Year : 2021  |  Volume : 24  |  Issue : 4  |  Page : 514--515

Describing right ventricular dysfunction: Diagnostic accuracy studies and sources of bias

Chitra Rajeswari Thangaswamy, Rajkumar Sundararaj, Satyen Parida, Ajay Kumar Jha 
 Department of Anaesthesiology and Critical Care, JIPMER, Puducherry, India

Correspondence Address:
Satyen Parida
Department of Anaesthesiology and Critical Care, JIPMER, Puducherry

How to cite this article:
Thangaswamy CR, Sundararaj R, Parida S, Jha AK. Describing right ventricular dysfunction: Diagnostic accuracy studies and sources of bias.Ann Card Anaesth 2021;24:514-515

How to cite this URL:
Thangaswamy CR, Sundararaj R, Parida S, Jha AK. Describing right ventricular dysfunction: Diagnostic accuracy studies and sources of bias. Ann Card Anaesth [serial online] 2021 [cited 2022 Jan 23 ];24:514-515
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To the Editor,

We compliment Singh et al. for their recent publication on the role of portal venous pulsatility fraction as a test to identify right ventricular (RV) dysfunction in patients undergoing cardiac surgery. However, we have the following contentions with regard to the manuscript.[1] The limitations in this study relate to spectrum or selection bias, lack of rater blinding, and limited working definition of positive and negative test results.

Firstly, this clinical study seems to suffer from spectrum or selection bias. Selection bias occurs when the patients of a study are not archetypal of the population to which the test mainly relates. If the population that is tested in a particular study embodies those patients who have a high frequency of a distinct ailment, it could result in a high feasibility that the dysfunction is present in most of those tested. For example, in the current study there is no mention of the case spread of the patients. If there were, for instance, a substantial number of mitral valve stenosis patients with a higher propensity for development of RV dysfunction, there is the feasibility that the test (portal venous pulsatility fraction) will be found positive in excess of the population that might have the ailment assessed (in this case, RV dysfunction), than that would be present for other types of cardiac surgeries. Often, spectrum bias will boost the sensitivity of a test and enhance the value of the clinical test. Thus, in the absence of reporting of the case spread, it is totally possible that spectrum bias could have influenced the findings of this study.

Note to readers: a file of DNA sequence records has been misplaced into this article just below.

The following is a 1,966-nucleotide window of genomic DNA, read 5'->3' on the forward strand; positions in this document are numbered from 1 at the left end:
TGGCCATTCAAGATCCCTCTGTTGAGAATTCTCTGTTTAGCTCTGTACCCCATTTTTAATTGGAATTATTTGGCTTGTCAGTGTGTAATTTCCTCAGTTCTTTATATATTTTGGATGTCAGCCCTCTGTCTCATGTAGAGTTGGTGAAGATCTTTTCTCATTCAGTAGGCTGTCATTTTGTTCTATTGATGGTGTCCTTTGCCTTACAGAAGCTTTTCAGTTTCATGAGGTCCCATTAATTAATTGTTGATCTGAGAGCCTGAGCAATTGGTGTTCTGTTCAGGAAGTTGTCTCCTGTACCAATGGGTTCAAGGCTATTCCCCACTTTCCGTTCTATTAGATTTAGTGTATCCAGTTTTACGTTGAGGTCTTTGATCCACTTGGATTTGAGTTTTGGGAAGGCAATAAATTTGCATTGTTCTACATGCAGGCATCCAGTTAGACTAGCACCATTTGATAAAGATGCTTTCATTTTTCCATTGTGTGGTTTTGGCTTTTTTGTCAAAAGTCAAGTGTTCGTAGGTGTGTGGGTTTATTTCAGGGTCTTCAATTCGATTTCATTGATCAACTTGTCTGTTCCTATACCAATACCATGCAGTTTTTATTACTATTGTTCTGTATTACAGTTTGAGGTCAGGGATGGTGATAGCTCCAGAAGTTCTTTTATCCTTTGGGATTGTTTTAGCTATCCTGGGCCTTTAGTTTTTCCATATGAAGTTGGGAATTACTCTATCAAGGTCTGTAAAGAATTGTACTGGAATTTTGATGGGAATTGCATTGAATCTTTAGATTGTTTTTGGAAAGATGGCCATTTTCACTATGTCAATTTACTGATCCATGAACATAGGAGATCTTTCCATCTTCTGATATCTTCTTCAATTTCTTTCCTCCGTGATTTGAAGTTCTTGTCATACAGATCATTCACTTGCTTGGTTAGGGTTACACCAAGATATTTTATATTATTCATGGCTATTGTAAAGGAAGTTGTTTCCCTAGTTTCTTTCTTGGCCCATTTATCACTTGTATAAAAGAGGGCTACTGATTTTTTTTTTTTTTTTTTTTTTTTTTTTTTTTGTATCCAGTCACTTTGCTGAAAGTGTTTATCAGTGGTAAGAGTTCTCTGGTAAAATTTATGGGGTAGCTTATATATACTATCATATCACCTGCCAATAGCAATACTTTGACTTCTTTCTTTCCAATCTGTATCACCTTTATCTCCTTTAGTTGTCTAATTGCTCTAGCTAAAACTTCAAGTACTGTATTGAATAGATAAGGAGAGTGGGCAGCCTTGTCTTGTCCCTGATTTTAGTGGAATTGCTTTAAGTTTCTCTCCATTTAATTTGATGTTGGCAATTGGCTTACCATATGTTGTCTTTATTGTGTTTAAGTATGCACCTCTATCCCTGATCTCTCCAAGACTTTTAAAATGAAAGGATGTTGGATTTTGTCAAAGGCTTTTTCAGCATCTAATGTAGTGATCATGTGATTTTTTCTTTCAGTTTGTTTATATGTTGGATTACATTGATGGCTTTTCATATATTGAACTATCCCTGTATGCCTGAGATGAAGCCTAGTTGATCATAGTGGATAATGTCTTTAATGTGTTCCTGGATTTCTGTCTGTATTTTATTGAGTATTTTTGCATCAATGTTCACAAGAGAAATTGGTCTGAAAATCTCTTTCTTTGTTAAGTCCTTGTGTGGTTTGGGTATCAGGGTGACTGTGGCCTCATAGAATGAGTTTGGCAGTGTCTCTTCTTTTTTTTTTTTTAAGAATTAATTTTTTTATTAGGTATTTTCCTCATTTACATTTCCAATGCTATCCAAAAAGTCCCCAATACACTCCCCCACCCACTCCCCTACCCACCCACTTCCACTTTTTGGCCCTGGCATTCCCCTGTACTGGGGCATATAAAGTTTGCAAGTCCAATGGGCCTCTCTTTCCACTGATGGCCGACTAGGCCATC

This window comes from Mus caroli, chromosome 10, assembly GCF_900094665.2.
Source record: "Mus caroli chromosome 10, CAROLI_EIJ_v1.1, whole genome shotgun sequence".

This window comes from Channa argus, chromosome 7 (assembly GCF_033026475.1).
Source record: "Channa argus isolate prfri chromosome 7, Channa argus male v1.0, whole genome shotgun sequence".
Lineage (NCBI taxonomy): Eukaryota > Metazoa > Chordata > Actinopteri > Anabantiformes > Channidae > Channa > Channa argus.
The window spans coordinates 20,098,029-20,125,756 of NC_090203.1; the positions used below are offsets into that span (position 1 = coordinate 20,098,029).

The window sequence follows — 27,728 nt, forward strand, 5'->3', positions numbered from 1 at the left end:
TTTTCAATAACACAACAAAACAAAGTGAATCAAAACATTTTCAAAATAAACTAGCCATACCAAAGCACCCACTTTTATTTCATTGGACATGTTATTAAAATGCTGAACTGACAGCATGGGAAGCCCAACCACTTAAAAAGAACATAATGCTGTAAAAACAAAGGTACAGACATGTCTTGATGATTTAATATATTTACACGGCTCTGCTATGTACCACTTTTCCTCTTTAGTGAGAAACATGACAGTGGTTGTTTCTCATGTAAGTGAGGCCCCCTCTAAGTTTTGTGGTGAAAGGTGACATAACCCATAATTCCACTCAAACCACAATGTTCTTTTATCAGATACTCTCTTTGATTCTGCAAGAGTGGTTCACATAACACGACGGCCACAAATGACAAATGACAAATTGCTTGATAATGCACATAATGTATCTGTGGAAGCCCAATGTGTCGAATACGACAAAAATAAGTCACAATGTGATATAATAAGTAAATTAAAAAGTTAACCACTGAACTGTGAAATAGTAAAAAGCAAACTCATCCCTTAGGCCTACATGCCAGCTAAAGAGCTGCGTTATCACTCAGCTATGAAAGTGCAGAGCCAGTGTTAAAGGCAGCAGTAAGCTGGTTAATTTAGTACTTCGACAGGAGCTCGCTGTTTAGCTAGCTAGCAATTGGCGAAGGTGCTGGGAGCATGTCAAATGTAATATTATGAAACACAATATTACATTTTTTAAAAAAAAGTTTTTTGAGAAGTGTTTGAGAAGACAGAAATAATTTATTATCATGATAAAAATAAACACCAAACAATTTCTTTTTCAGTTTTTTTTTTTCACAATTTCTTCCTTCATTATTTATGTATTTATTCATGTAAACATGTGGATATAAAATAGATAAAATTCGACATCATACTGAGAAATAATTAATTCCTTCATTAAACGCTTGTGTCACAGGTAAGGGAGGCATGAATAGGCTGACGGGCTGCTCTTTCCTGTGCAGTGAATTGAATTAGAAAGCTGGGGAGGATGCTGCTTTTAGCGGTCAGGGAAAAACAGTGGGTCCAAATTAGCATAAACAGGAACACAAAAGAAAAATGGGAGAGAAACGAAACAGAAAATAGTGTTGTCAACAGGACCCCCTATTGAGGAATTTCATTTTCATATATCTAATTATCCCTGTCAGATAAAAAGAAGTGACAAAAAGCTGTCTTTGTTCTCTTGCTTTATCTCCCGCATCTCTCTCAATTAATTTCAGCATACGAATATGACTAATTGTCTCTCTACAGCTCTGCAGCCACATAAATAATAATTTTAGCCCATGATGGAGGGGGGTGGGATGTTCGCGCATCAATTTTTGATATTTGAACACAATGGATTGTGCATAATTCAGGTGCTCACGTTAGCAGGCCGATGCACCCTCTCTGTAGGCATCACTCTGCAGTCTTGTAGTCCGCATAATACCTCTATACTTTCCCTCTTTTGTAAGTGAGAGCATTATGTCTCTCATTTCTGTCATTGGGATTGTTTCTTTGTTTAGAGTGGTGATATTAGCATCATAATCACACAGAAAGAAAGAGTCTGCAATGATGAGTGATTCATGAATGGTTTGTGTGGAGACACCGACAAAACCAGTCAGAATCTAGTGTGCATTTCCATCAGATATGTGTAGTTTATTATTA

Secondly, the study seems to lack pertinent rater blinding. Hence, researchers may have a disposition to select a positive or negative effect based on cognizance of the ramifications of the gold standard test, other auxiliary data, past knowledge, or their own tastes. Thus, the feasibility of communicating a positive judgement for the portal venous pulsatility fraction might have been crucially changed by other constituents, such as for example, subject history, which lie beyond the results of the particular test. Thus, the validity of the particular test under consideration may again be aggrandized.

Lastly, many tests lack a pertinent threshold or cut-off score to denote either a positive or negative result. Modifying the cut-off point that dictates whether a test is positive or negative, can crucially affect the sensitivity and specificity of a test. For the study findings to be applied to clinical cases, workable elucidation of positive and negative test results on dichotomous tests need to be reproducible. The authors' findings of portal vein PF value of ≥45% indicating RV dysfunction seems to be at sharp variance with the earlier studies conducted by Shih et al. and Denault et al. that obtained cut-offs of 87.8% and 75.35%, respectively, raising questions about the fidelity of the parameter to accurately predict RV dysfunction in all clinical situations.[2],[3]

The issues outlined above indicate some latent biases accompanying the clinical special tests and their diagnostic accuracy, in this case, the portal venous pulsatility fraction, that the authors have undertaken.

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Conflicts of interest

There are no conflicts of interest.


1Singh NG, Kumar KN, Nagaraja PS, Manjunatha N. Portal venous pulsatility fraction, a novel transesophageal echocardiographic marker for right ventricular dysfunction in cardiac surgical patients. Ann Card Anaesth 2020;23:39-42.
2Shih CY, Yang SS, Hu JT, Lin CL, Lai YC, Chang CW. Portal vein pulsatility index is a more important indicator than congestion index in the clinical evaluation of right heart function. World J Gastroenterol 2006;12:768-71.
3Denault AY, Beaubien-Souligny W, Elmi-Sarabi M, Eljaiek R, El-Hamamsy I, Lamarche Y, et al. Clinical significance of portal hypertension diagnosed with bedside ultrasound after cardiac surgery. Anesth Analg 2017;124:1109-15.